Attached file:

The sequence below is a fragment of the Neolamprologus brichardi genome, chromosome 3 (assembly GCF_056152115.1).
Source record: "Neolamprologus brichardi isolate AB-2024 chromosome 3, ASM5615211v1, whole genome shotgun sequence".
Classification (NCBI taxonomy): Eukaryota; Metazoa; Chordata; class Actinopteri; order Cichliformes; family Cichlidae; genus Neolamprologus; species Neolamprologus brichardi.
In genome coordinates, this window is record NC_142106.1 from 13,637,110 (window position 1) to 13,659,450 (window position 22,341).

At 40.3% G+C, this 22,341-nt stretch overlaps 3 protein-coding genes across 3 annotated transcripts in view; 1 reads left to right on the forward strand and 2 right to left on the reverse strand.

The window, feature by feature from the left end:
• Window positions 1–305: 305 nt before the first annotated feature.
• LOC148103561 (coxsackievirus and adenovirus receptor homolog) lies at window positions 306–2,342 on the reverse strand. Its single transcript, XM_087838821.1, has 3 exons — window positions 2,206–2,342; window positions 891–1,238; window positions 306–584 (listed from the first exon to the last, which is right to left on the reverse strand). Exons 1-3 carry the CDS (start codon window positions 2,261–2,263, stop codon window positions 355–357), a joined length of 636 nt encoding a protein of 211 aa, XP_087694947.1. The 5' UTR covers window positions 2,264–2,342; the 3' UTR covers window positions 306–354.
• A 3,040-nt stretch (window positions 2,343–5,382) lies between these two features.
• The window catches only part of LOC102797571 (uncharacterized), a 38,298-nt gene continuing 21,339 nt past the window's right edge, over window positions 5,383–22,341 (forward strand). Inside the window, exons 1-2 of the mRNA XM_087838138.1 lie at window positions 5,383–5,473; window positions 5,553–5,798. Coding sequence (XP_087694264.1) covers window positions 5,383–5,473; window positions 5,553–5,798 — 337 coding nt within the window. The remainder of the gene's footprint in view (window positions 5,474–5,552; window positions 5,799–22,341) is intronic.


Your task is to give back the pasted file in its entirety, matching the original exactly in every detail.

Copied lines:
The sequence below is a fragment of the Neolamprologus brichardi genome, chromosome 3 (assembly GCF_056152115.1).
Source record: "Neolamprologus brichardi isolate AB-2024 chromosome 3, ASM5615211v1, whole genome shotgun sequence".
Classification (NCBI taxonomy): Eukaryota; Metazoa; Chordata; class Actinopteri; order Cichliformes; family Cichlidae; genus Neolamprologus; species Neolamprologus brichardi.
In genome coordinates, this window is record NC_142106.1 from 13,637,110 (window position 1) to 13,659,450 (window position 22,341).

At 40.3% G+C, this 22,341-nt stretch overlaps 3 protein-coding genes across 3 annotated transcripts in view; 1 reads left to right on the forward strand and 2 right to left on the reverse strand.

The window, feature by feature from the left end:
• Window positions 1–305: 305 nt before the first annotated feature.
• LOC148103561 (coxsackievirus and adenovirus receptor homolog) lies at window positions 306–2,342 on the reverse strand. Its single transcript, XM_087838821.1, has 3 exons — window positions 2,206–2,342; window positions 891–1,238; window positions 306–584 (listed from the first exon to the last, which is right to left on the reverse strand). Exons 1-3 carry the CDS (start codon window positions 2,261–2,263, stop codon window positions 355–357), a joined length of 636 nt encoding a protein of 211 aa, XP_087694947.1. The 5' UTR covers window positions 2,264–2,342; the 3' UTR covers window positions 306–354.
• A 3,040-nt stretch (window positions 2,343–5,382) lies between these two features.
• The window catches only part of LOC102797571 (uncharacterized), a 38,298-nt gene continuing 21,339 nt past the window's right edge, over window positions 5,383–22,341 (forward strand). Inside the window, exons 1-2 of the mRNA XM_087838138.1 lie at window positions 5,383–5,473; window positions 5,553–5,798. Coding sequence (XP_087694264.1) covers window positions 5,383–5,473; window positions 5,553–5,798 — 337 coding nt within the window. The remainder of the gene's footprint in view (window positions 5,474–5,552; window positions 5,799–22,341) is intronic.